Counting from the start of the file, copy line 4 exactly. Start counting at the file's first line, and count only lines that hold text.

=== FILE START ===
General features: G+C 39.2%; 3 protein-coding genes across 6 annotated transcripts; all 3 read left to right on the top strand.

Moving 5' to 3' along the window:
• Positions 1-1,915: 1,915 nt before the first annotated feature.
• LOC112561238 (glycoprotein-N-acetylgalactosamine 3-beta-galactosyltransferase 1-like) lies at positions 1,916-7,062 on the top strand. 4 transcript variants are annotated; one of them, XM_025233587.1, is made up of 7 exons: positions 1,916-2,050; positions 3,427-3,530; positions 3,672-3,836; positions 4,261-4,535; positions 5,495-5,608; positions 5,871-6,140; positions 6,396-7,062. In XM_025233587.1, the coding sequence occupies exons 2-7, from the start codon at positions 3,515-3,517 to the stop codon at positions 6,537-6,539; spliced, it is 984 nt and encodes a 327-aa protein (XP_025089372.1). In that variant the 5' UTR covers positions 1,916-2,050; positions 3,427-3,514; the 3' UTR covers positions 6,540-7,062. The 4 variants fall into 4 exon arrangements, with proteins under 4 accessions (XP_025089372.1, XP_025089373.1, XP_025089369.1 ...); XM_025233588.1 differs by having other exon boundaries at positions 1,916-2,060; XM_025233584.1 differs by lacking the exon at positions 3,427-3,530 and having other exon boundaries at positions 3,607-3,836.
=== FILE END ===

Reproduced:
• LOC112561238 (glycoprotein-N-acetylgalactosamine 3-beta-galactosyltransferase 1-like) lies at positions 1,916-7,062 on the top strand. 4 transcript variants are annotated; one of them, XM_025233587.1, is made up of 7 exons: positions 1,916-2,050; positions 3,427-3,530; positions 3,672-3,836; positions 4,261-4,535; positions 5,495-5,608; positions 5,871-6,140; positions 6,396-7,062. In XM_025233587.1, the coding sequence occupies exons 2-7, from the start codon at positions 3,515-3,517 to the stop codon at positions 6,537-6,539; spliced, it is 984 nt and encodes a 327-aa protein (XP_025089372.1). In that variant the 5' UTR covers positions 1,916-2,050; positions 3,427-3,514; the 3' UTR covers positions 6,540-7,062. The 4 variants fall into 4 exon arrangements, with proteins under 4 accessions (XP_025089372.1, XP_025089373.1, XP_025089369.1 ...); XM_025233588.1 differs by having other exon boundaries at positions 1,916-2,060; XM_025233584.1 differs by lacking the exon at positions 3,427-3,530 and having other exon boundaries at positions 3,607-3,836.